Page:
TSM Episode 292: The Beginner RPG

Not only is Final Fantasy IX one of the best RPGs for beginners; it also has one of the best beginnings in an RPG.

Final Fantasy IX. For your beginnings.

Download: Produced 2014.10.05

Ethos and SiliconNooB discuss changes to PlayStation Network content and prices, Mel buys Smash Bros. fN3DS whilst Bup muses on Nintendo’s decision to release it just a month before the Wii U version, and Lusipurr searches for the best ‘beginner RPG’.

28 comments on “TSM Episode 292: The Beginner RPG”

  1. My thoughts in no organized order:

    -Ethose: Your story makes me more interested in Shadow of Mordor. I like the notion that you can effectively break an NPC’s mindset turning them into an obsessive stalker/berserker. It really does seem like the evolution of Assassin’s Creed (and Julian is absolutely right in regards to AC2 being the last one to receive any gameplay advancement) though like Lusi and Mel said, I can’t -not- look at it and see Batman. And this is from someone who has never even played the Arkham games.

    -Still holding out hope that FFXV defies our very low expectations. Until we see it in action, it’s speculation. Lusi’s ‘We want it to be whatever you want it to be so you’ll buy it’ translation of recent interviews does seem to nail the vibe surrounding the game though.

    -Re: Dark Souls. It was my game of the generation and I compared it to Symphony of the Night in terms of atmosphere and level design (it all links cleverly together) several times, and passed it along to my friend who also really loves the older ‘Vania titles. He felt it was very similar, but demanded a lot of patience that he didn’t have. I’d also like to add that Dark Souls 2 was a shadow of the first, and showed a lot of us who loved it that without Miyazaki directing, the formula doesn’t work quite so well.

    I felt the music was better incorporated into this episode as they felt like separate segments.

  2. @Wolfe: Still working on the music. Getting better each time, I think.

  3. I’d also like to add that Dark Souls 2 was a shadow of the first, and showed a lot of us who loved it that without Miyazaki directing, the formula doesn’t work quite so well.

    I don’t know that it was Miyazaki alone who made that much of a difference, as I imagine that he took a lot of senior Dark Souls staff with him when he began production on Bloodborne.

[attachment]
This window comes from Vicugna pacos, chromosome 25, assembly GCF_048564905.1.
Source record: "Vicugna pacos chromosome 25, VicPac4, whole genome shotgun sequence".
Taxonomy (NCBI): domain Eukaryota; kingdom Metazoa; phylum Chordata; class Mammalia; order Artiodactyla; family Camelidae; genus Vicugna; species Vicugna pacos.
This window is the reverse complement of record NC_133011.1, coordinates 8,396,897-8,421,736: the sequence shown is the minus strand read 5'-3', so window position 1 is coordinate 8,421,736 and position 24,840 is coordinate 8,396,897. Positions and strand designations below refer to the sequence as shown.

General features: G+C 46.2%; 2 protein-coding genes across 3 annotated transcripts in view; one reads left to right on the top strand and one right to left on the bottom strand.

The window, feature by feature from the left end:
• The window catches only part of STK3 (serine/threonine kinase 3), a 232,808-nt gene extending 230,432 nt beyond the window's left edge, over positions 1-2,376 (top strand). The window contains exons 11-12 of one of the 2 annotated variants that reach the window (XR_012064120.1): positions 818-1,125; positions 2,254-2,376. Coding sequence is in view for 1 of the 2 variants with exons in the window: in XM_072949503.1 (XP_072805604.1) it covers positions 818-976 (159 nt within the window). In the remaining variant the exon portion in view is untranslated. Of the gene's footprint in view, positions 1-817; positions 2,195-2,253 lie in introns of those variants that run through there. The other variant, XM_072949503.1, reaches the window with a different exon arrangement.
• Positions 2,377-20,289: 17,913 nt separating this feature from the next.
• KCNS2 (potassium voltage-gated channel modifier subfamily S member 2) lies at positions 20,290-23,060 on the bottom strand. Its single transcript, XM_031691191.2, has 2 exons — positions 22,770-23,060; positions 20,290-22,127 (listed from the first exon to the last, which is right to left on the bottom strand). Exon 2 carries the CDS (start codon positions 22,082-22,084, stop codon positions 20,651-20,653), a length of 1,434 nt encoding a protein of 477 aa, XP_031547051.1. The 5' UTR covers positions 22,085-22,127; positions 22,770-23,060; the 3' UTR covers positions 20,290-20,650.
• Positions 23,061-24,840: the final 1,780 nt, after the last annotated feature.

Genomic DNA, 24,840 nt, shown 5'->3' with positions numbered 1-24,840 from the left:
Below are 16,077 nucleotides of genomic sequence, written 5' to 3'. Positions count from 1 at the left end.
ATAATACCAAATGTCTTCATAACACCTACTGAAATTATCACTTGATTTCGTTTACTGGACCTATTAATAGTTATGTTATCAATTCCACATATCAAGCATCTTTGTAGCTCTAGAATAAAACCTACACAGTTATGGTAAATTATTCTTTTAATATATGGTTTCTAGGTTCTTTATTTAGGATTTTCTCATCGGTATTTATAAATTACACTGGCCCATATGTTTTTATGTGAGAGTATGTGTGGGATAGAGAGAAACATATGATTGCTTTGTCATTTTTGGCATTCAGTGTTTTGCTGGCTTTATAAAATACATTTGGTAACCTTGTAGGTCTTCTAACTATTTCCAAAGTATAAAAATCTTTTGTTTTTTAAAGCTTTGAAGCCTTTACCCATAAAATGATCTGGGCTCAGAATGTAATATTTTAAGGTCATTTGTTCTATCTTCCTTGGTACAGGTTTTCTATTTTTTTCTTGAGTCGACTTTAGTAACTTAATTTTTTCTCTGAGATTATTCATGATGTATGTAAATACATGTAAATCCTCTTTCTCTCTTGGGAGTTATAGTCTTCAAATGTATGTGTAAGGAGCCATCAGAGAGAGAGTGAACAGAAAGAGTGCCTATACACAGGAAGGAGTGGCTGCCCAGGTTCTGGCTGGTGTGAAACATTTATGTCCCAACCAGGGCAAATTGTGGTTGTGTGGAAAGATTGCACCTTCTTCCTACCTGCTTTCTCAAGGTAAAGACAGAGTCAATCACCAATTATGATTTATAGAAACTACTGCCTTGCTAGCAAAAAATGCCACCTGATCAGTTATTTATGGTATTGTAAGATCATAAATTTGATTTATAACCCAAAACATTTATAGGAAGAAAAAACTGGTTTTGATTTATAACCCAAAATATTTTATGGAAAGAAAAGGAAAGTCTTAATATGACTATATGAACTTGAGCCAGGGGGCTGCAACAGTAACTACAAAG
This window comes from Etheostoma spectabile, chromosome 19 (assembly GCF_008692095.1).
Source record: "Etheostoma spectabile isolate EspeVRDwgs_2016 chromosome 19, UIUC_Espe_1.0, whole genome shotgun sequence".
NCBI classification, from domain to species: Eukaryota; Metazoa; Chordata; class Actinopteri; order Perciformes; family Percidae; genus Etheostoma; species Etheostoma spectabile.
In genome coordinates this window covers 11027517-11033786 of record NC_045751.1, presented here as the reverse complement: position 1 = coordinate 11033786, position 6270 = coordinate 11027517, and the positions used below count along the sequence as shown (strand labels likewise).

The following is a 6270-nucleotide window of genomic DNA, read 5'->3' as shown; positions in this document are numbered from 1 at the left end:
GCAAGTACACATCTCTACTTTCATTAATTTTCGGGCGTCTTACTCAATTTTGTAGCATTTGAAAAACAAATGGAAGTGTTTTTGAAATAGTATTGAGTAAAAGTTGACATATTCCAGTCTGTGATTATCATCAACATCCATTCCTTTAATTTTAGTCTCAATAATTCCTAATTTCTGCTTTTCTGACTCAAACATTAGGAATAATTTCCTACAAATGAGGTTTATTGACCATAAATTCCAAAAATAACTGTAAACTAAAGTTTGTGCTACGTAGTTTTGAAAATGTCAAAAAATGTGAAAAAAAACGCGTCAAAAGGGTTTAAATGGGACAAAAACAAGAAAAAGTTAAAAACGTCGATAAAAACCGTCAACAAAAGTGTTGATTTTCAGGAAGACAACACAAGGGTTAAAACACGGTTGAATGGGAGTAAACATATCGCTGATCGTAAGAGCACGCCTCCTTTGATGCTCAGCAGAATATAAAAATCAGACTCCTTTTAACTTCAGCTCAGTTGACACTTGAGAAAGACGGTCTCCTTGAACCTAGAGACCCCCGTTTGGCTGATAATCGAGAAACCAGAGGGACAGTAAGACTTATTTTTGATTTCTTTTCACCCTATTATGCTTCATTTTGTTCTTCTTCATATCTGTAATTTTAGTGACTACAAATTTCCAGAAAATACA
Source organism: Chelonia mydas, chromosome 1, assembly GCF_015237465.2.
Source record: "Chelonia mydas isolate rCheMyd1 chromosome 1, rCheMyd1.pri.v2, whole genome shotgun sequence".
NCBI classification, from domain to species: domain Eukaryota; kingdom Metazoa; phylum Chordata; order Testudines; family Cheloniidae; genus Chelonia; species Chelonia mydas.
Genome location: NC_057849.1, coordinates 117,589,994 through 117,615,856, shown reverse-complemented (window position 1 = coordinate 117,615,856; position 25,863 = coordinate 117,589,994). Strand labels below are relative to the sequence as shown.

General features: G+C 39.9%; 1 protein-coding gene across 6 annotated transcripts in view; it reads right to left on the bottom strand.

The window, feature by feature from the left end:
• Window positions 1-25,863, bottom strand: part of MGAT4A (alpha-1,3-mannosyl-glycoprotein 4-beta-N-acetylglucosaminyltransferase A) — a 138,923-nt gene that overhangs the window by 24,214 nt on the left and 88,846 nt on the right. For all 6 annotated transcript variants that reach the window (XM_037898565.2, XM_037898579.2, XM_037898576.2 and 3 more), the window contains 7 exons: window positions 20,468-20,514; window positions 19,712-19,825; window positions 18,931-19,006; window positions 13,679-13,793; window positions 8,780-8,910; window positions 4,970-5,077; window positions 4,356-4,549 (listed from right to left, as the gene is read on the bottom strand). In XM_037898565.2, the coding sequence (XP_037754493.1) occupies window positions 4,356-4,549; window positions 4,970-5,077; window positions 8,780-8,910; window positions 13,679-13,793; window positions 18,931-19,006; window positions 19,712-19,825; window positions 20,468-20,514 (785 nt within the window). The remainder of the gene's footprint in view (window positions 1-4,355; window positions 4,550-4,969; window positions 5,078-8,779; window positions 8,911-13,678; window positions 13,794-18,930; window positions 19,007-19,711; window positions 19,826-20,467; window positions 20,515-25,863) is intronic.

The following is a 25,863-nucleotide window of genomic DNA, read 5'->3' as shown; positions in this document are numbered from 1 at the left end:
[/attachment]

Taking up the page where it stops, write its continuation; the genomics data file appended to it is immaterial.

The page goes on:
4. Hardly anyone who worked on Dark Souls 2, of any importance, also worked on the first two games. It was a B Team effort put out by people From Software has do most of their other franchises, like Armored Core. The Leads and other head programmers, excepting a couple, very probably were busy making something that wasn’t a fan-pander mash up.

  5. I love FFIX. It’s probably my favorite RPG ever and one of my favorite games of all time. I hope anyone who hasn’t played it tries it on PSN.

  6. @Wolfe – That stuff is definitely the best part of the game, but after the second area opens up, the game loses a bit of steam. It’s still good, but it doesn’t really evolve. It just opens up a new area. It’s pretty, and it adds mind control which is great, but it’s not enough. But, as you point out, it is the first evolution of Assassin’s Creed gameplay since II, and it’s not even Ubisoft doing it. The only way I find it to be like Batman is the combat, which I try to avoid anyway.

    @KisakiProject – It goes without saying that I agree with you.

  7. @Julian and Mel: You’re both entirely correct and I certainly hope Bloodborne turns out to be the game I wanted DS2 to be. Ironically, I think the setting brings it even closer to Castlevania atmosphere.

    @Ethos: Would you recommend a play when and if the GotY lands? When I see a title like that, I tend to play the long game when it comes to acquiring it.

    Also, I’ve never played Final Fantasy IX. When it came out I was in transition from one coast to the next and gaming was a luxury I couldn’t afford. I’ve never cared for the Pixar-like character designs, but the world itself looks very charming.

  8. @Wolfe: They’re so much better than Pixar.

    At $6 on PSN, it’s something that every PlayStation 3/Vita/PSP owner should own. I cannot recommend enough buying and playing through Final Fantasy IX. It was our first-ever site playthrough for a reason.

  9. @Wolfe – Yeah, definitely wait for a price drop. There’s no immediate reason to play it, but it is worth an eventual play. The long game sounds like a good idea. And I’m mostly with Lusipurr, except that I love Pixar designs. I just think the comparison doesn’t really fit.

  10. Info Blast Reneges Without Remorse

    This week’s panel
    Ethos
    Silicon Noob
    Mel
    Lusipurr
    Also featuring:
    Bup

    Podcast Feature? Is that the name we’re using?
    Final Fantasy IX

    Fall Playthrough
    Vagrant Story
    Begins Late October

    Hype and Go Seek
    Removed from podcast apparently

    Cricket
    See Above

    NEWS

    More FFXV Battle Details
    “It does sound bad, but we don’t know yet” – Words of wisdom from Ethos.

    Classic Blizzard games coming to Battle .Net?

    PS+ Price Increase
    I probably would have subscribed to this except that you lose your games when you unsubscribe.

    Frogpug

    Mighty Number 9

    Axiom Verge
    This looks neat, but I’ve always preferred the Castlevania side of the Metroidvania genre.

    Ocarina of Time 2D remake
    I think naming this something else would totally defeat the intent of the project. They probably won’t be able to continue for very long as-is, but I doubt they’d continue without the name and iconography.

    Wii U Update

    Smash Bros for 3DS

    Imitanis Literature Corner
    The Phantom Tollbooth by Norton Juster
    I enjoyed how he outwitted The Mathmagician. Quality stuff. I’ll be sad when this is over. The setup implies that the Phantom Tollbooth could be used multiple times. Are there more adventures after this one?

    Bup Talk
    Smash Bros

    Imitanis Gaming Moment
    This week I played “Lets Drive 10 hours in one day because the only available showing of the play is 5 hours away and at 8pm on a Sunday”. That was not so much fun. I would not recommend it.